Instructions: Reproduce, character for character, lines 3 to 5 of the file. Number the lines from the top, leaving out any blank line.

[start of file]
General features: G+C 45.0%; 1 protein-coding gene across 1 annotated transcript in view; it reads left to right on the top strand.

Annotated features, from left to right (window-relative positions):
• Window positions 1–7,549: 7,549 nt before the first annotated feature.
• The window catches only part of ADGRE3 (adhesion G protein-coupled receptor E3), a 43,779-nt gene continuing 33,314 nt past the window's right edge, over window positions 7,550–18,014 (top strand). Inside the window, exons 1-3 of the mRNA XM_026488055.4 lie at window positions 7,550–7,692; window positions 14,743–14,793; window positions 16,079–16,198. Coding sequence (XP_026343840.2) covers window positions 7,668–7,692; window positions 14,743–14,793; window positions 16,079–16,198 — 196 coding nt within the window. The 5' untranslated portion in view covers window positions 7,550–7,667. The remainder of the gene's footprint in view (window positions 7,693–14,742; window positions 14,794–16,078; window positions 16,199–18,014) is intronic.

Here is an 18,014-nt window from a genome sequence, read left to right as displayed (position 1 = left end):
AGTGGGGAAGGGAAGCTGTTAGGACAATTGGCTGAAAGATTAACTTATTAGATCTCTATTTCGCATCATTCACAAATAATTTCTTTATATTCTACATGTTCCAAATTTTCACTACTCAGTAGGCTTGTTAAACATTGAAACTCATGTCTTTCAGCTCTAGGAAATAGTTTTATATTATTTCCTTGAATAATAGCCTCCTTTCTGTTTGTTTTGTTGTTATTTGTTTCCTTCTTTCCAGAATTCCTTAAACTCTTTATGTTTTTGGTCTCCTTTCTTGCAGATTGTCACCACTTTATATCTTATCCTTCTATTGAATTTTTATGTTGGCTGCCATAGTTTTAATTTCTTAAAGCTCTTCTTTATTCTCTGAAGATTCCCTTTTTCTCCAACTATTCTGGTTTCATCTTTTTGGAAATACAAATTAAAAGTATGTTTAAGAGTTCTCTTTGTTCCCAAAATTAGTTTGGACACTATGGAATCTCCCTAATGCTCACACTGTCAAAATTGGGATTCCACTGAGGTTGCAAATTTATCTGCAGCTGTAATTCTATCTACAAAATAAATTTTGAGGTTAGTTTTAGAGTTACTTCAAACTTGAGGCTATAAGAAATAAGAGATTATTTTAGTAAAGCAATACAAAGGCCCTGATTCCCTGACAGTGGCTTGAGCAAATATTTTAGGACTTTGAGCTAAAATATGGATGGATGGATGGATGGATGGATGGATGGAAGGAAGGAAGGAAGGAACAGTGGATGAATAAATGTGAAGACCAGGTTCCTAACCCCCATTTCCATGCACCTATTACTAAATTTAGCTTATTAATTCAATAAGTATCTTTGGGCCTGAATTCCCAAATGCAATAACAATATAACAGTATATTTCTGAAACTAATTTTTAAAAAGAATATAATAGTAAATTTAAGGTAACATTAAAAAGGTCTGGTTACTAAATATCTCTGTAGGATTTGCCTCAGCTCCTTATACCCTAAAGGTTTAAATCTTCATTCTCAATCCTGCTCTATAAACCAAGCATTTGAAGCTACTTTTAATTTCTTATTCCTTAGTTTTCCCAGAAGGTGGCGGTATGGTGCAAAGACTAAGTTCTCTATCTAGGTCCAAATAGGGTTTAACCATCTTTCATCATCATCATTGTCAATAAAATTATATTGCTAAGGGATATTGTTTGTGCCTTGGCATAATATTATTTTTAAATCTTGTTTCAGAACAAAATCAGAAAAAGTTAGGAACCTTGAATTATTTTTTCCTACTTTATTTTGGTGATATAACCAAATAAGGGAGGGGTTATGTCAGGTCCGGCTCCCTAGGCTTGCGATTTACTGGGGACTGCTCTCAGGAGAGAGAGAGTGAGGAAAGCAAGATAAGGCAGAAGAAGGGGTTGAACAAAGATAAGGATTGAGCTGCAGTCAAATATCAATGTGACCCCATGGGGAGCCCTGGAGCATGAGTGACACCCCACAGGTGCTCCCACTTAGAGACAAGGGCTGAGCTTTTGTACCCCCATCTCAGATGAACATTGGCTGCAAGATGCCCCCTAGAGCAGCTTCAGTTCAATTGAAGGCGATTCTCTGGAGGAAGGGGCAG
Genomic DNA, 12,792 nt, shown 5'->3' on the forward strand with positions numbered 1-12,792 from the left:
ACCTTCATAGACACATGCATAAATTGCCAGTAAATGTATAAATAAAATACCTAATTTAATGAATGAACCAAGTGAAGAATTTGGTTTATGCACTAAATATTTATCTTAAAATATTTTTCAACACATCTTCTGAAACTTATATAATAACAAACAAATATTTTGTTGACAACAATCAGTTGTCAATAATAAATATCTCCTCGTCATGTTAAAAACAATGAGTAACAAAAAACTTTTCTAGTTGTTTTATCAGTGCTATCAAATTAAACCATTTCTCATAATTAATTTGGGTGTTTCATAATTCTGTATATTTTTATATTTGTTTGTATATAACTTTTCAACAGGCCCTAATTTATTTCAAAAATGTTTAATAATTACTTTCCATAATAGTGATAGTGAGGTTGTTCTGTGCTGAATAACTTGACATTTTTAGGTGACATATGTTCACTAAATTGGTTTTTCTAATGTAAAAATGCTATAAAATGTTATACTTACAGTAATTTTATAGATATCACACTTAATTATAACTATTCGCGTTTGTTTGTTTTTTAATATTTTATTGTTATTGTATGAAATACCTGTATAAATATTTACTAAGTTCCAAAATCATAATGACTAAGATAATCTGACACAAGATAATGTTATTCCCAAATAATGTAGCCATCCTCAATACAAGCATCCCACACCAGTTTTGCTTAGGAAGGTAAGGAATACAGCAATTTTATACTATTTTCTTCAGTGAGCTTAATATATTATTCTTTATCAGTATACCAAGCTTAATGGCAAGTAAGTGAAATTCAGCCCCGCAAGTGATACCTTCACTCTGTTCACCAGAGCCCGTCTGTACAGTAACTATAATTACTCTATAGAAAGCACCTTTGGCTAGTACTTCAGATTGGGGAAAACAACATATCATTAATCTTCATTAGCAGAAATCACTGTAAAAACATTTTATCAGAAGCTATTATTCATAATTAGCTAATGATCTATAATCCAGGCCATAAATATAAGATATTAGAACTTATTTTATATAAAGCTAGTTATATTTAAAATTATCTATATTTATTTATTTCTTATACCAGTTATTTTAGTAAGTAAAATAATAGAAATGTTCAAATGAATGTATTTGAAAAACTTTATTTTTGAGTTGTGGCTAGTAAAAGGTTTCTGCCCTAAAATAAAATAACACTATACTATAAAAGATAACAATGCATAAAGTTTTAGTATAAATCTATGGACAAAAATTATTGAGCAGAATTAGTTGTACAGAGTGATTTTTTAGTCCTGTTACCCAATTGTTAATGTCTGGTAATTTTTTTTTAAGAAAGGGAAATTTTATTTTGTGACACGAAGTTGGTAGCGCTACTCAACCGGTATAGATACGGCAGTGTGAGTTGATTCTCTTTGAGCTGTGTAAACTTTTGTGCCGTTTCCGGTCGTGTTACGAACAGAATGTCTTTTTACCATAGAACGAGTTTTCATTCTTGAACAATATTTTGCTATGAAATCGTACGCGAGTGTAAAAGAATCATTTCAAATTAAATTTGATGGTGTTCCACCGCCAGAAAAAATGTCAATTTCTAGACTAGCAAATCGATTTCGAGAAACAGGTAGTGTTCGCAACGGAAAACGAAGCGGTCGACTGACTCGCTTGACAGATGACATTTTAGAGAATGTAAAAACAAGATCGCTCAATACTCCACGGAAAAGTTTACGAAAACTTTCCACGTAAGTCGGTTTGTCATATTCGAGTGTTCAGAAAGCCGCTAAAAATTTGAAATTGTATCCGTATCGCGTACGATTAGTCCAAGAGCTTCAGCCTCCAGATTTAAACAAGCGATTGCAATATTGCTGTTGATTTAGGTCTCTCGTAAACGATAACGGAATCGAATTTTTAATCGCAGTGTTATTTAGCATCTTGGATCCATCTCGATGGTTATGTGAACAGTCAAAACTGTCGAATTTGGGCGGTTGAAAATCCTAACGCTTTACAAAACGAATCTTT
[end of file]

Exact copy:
• Window positions 1–7,549: 7,549 nt before the first annotated feature.
• The window catches only part of ADGRE3 (adhesion G protein-coupled receptor E3), a 43,779-nt gene continuing 33,314 nt past the window's right edge, over window positions 7,550–18,014 (top strand). Inside the window, exons 1-3 of the mRNA XM_026488055.4 lie at window positions 7,550–7,692; window positions 14,743–14,793; window positions 16,079–16,198. Coding sequence (XP_026343840.2) covers window positions 7,668–7,692; window positions 14,743–14,793; window positions 16,079–16,198 — 196 coding nt within the window. The 5' untranslated portion in view covers window positions 7,550–7,667. The remainder of the gene's footprint in view (window positions 7,693–14,742; window positions 14,794–16,078; window positions 16,199–18,014) is intronic.

Here is an 18,014-nt window from a genome sequence, read left to right as displayed (position 1 = left end):